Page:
Here is a question: is a butterfly a bug? Contrary to what you might think, no, butterflies are technically not bugs. Butterflies are insects, but they lack the features necessary to be considered “true” bugs. When it comes to biology, classifications like “insect” or “bug” take on a very specific meaning that often comes apart from the common usage of the word.
Biologists who classify and name plants and animals are called taxonomists. Taxonomists use special biological categorizations to organize the diversity of life into groups that share common features, morphologies, or genetic ancestry. According to classical taxonomic theory, there are 7 hierarchical categories for classifying life.
Although many creatures get called “insects” in everyday conversation, the biological term “insect” refers specifically to invertebrate animals in the class Insecta. Insects are defined as having a chitinous exoskeleton, a three-segment body consisting of a head, thorax, and abdomen, 3 pairs of jointed legs, compound eyes, and antennae. Insects are the single most diverse grouping of animals and there are an estimated 6 to 10 million extant species. Other common characteristics of insects include development through a series of molts, a set of vestigial or functional wings, and hatching from eggs.
In contrast, the term “bug’ refers to insects that fall under the order Hemiptera. Bugs are distinguished from insects by their specialized mouthparts meant for sucking or chewing. Examples of organisms that fall under the category of true bugs include cicadas, aphids, grasshoppers, and shield bugs. Several insects that may have the word “bug” in their common name may or may not actually be bugs. Ladybugs, for example, are actually beetles, not bugs.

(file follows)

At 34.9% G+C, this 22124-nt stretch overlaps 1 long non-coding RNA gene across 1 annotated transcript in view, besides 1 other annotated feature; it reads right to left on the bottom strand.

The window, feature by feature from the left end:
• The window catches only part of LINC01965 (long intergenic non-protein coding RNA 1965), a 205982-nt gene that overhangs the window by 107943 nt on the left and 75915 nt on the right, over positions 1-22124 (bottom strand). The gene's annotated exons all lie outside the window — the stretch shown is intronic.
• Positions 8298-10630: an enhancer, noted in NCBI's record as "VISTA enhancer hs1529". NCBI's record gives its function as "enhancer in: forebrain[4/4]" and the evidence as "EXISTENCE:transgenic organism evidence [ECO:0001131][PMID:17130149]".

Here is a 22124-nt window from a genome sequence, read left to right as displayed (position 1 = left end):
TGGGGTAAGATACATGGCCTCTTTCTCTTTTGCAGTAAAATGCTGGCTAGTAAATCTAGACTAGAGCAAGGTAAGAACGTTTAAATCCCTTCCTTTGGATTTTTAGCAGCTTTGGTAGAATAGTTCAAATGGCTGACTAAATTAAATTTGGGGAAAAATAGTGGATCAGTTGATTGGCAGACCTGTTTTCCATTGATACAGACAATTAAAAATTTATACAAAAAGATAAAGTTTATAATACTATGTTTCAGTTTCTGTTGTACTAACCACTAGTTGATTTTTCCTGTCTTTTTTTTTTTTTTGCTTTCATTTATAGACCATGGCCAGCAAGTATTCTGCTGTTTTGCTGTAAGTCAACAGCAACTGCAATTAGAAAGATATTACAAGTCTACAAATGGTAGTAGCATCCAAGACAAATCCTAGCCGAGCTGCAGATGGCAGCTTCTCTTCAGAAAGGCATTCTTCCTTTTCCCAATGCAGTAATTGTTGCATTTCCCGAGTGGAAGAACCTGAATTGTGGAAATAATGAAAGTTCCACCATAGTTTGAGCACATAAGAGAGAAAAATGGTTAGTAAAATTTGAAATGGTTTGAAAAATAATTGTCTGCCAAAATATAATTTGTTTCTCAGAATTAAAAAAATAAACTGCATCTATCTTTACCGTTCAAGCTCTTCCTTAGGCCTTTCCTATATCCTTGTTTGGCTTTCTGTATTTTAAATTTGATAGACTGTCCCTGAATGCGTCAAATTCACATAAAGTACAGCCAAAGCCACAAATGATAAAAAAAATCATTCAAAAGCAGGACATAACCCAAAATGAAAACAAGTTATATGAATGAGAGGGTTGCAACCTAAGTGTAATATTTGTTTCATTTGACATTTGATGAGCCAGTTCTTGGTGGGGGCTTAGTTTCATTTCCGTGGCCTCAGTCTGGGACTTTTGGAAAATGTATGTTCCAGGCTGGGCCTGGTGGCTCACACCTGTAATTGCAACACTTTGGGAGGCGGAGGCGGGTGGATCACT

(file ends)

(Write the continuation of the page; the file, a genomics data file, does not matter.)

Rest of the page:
All bugs are insects, but not all insects are bugs. Cicadas, are bugs and are therefore also insects, but butterflies are insects and are not bugs. Of the millions of species of insects, only about 80,000 of them are considered “true” bugs. Both insects and bugs fall under that larger phylum of arthropods.
A partial phylogeny chart showing the relationship between different insect orders. Source: Public Domain
Several animals get called bugs or insects but are actually neither. Spiders, for example, are often called bugs or insects, but spiders are neither insects nor bugs. Spiders are arthropods and belong to another class of organisms called Arachnida. Other organisms included in class Arachnida include scorpions, ticks, mites, and solifugae (sometimes called “whip scorpions”). Arachnids typically have a 2-segment body and 8 legs. The forelegs of many species of arachnids are specialized for feeding, grasping, and defense. Arachnids typically do not have antennae or wings, another feature that distinguishes them from insects.
Interesting Facts About Insect Taxonomy
- The word “Hemiptera” comes from two Greek words hemi (half) and pteron (wing). Most true bugs have hardened wings in front and softer wings on the back.
- The word “arachnid” comes from the Greek myth of Arachne, a maiden who was turned into a spider after beating Athena in a weaving contest.
- The phylum Arthropoda also includes crustaceans and crabs. This means that spiders are more closely related to crabs and lobsters than they are to insects.
- Organisms like slugs and snails are often considered insects but this is false. Snails and slugs are mollusks and fall under the phylum Mollusca, the same phylum that includes octopuses and squids.